Is Community College Right for You?

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Is Community College Right for You?
I remember my senior year of high school overall being my favorite year of school. I was so close to graduating and never having to ask if I could go to the bathroom or get in trouble for chewing gum again. One part of senior year that was very stressful though was college applications. I stressed myself out trying to make deadlines to all these expensive schools. When I graduated, I ended up moving out of state and what worked out the best for me at that time was going to community college. I felt bad about it at first, as if I wasn’t as good as fellow classmates who were going off to four-year colleges. That quickly left my mind though when I started my first day. I loved the community college I attended. The teachers were attentive, the campus was beautiful, and best of all it was a fraction of the price compared to other schools I was considering. If I would have known at the beginning of my senior year I was going to end up going to community college, it would have made for a much less stressful year where I could’ve fully enjoyed my last year before becoming an “adult.” So before you go ruling out community college as something for “dumb kids,” think about these factors:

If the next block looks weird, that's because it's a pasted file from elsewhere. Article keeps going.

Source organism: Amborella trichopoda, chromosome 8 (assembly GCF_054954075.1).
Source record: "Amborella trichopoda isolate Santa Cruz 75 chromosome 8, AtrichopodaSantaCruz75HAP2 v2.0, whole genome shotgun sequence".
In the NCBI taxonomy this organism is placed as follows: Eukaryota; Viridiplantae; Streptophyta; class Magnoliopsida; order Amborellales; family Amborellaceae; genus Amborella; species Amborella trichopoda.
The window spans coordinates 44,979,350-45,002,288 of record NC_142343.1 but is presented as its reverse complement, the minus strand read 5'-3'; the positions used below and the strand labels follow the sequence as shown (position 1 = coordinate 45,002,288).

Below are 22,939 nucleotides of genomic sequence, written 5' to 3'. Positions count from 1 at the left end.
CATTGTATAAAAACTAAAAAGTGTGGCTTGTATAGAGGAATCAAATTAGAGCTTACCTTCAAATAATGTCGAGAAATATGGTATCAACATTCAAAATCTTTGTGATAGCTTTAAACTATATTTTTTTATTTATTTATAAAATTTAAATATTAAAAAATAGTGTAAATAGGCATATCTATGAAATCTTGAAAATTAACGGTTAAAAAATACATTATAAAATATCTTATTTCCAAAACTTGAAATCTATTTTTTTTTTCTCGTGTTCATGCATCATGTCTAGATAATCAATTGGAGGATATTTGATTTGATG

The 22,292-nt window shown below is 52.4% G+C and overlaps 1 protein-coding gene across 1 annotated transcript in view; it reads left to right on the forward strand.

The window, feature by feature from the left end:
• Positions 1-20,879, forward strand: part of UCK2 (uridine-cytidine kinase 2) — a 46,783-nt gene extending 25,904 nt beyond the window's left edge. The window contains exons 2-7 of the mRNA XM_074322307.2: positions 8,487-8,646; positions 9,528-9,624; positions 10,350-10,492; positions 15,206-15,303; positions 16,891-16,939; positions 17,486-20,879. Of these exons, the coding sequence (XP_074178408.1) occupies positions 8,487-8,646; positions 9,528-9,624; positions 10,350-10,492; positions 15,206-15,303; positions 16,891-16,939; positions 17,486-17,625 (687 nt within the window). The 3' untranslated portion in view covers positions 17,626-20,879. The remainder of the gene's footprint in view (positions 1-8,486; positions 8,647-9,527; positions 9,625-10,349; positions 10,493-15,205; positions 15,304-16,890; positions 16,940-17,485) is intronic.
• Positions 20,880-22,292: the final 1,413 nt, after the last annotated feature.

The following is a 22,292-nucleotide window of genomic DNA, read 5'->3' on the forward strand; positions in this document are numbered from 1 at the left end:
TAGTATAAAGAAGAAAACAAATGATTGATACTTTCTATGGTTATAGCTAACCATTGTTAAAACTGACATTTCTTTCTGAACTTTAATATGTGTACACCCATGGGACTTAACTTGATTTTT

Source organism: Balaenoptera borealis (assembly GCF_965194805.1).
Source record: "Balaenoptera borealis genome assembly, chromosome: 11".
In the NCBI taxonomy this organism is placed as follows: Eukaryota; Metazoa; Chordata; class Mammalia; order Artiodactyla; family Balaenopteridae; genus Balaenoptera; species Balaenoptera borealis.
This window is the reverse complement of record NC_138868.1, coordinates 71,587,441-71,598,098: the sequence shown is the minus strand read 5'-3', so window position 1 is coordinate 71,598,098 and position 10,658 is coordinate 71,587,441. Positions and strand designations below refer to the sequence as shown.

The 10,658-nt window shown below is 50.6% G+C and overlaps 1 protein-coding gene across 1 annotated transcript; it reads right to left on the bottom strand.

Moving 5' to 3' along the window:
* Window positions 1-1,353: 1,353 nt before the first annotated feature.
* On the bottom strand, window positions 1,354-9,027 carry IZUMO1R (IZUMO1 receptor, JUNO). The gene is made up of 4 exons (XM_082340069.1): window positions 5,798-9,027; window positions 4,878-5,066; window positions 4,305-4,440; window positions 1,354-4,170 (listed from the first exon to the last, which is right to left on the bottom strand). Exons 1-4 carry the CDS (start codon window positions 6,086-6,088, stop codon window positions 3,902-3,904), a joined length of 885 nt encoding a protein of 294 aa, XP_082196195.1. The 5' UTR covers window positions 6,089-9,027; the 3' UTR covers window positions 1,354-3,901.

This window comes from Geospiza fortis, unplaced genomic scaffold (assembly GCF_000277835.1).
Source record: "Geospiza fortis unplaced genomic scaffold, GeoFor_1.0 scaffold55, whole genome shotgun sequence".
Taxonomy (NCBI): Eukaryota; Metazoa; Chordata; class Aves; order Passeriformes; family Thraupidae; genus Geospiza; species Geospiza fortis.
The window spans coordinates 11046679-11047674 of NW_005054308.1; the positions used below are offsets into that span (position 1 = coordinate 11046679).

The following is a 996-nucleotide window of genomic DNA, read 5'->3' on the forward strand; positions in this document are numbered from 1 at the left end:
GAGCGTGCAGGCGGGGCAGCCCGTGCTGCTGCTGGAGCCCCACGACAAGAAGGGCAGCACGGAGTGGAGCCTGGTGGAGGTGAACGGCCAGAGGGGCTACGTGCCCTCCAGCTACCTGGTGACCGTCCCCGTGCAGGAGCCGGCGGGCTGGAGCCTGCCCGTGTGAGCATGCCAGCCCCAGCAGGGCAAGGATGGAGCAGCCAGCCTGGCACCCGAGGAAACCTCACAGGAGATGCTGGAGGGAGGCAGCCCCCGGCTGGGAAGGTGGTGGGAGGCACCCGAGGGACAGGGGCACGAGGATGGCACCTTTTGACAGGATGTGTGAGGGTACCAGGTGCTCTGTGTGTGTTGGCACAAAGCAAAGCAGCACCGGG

• Cheaper tuition
• Smaller class sizes
• Teachers will know your name and be more attentive
• You can live at home and save money (or put that money towards Killer Papers)
• Allows for more flexibility to work if you choose
• If your high school grades weren’t that great, you can work on improving your transcripts to get into your dream school
• You can take different classes till you figure out what you want to do for sure and you won’t be wasting as much money as if you did that at a four-year college
• Because community colleges typically enroll commuter students, they offer flexible class schedules to accommodate all different types of student’s needs.

Lastly, when you go to apply for a job once you graduate, it is going to say you got your degree from whatever four-year college you attended. The difference between you and the other applicant who has the same degree is you are going to have spent half of what they spent on that degree.
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